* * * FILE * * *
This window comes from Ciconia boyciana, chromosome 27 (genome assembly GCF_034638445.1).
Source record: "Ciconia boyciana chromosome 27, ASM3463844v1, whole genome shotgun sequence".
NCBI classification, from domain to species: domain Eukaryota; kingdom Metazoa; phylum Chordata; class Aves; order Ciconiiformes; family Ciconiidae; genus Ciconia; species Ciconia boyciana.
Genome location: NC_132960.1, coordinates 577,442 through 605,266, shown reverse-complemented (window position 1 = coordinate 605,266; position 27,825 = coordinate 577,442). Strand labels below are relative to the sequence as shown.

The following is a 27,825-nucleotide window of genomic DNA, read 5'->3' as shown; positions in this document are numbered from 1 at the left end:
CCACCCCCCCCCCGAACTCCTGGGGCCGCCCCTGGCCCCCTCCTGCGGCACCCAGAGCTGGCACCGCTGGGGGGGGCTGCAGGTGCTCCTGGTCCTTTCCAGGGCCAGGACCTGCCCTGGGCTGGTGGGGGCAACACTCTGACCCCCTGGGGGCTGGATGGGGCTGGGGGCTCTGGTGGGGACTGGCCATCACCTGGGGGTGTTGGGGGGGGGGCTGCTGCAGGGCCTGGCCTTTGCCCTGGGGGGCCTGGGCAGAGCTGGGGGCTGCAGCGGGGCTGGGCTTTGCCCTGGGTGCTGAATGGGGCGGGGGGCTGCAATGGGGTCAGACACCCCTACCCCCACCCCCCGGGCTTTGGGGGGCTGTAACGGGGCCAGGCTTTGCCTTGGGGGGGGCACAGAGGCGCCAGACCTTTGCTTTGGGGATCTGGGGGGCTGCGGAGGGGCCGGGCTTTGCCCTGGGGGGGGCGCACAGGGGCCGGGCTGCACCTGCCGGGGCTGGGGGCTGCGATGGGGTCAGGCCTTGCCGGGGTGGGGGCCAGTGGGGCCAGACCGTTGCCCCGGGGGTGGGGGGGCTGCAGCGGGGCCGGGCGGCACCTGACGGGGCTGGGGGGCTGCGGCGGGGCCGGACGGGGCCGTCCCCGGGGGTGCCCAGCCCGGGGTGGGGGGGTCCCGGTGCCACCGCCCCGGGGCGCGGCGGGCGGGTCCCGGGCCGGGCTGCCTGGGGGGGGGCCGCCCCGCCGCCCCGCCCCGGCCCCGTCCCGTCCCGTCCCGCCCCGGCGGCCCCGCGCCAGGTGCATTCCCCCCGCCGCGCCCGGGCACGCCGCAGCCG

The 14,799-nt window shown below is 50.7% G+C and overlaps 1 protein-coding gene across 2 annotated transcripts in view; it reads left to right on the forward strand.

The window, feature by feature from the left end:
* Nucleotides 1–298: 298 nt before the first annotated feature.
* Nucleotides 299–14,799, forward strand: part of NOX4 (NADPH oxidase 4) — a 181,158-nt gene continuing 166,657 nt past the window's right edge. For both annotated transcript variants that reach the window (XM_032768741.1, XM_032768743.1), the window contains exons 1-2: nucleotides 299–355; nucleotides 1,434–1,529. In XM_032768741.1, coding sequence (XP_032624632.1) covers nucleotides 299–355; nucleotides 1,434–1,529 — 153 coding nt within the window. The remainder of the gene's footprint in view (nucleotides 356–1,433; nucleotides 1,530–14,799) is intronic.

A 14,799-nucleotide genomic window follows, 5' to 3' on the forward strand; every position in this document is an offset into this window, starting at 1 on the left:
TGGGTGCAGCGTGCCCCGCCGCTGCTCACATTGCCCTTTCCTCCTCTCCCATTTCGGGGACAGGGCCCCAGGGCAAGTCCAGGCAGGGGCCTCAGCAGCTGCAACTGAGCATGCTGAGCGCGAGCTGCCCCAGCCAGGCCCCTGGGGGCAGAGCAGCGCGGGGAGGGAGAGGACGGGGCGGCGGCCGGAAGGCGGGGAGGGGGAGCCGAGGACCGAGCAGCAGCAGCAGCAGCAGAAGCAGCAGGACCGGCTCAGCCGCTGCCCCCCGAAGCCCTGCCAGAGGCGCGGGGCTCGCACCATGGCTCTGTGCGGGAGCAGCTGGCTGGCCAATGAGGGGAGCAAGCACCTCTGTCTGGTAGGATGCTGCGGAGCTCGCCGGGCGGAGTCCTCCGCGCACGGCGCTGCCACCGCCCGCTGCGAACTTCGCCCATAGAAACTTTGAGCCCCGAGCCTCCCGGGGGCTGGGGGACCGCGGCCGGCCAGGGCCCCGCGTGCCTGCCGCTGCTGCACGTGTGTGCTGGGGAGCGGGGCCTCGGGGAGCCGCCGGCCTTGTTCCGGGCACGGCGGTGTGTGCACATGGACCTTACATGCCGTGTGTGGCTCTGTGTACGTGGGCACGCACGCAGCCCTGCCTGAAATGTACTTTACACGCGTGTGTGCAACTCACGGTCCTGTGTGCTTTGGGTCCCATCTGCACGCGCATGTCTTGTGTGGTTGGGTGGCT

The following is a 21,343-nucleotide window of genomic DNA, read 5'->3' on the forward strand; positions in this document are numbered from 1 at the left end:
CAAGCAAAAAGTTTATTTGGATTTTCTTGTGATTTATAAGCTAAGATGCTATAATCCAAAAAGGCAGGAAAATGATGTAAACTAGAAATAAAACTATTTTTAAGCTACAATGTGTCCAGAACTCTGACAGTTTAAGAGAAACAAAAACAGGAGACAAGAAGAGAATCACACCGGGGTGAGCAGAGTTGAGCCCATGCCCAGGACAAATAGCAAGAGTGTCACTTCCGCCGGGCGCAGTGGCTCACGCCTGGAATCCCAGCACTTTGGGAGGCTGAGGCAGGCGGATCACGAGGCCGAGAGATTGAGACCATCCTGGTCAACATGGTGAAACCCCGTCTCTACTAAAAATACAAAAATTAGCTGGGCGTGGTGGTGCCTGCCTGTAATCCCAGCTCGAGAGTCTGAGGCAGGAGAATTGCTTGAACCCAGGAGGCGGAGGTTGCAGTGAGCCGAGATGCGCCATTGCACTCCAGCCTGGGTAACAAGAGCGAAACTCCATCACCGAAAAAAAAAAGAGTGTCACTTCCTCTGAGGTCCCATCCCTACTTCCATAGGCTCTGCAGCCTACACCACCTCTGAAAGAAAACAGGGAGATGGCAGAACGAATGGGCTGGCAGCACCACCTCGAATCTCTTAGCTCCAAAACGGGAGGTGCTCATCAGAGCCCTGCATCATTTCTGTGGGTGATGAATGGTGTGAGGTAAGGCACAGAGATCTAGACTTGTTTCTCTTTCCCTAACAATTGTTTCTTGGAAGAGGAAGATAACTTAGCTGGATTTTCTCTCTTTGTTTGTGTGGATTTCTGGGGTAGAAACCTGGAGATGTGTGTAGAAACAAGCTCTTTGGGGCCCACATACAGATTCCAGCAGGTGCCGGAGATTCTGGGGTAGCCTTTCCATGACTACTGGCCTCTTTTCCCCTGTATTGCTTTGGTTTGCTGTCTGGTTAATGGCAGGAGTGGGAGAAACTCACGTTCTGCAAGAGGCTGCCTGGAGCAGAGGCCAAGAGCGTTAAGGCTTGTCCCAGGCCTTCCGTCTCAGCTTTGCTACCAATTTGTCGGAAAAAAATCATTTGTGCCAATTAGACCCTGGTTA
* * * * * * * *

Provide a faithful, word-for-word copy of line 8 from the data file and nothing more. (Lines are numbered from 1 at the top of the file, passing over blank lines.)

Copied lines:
The window, feature by feature from the left end: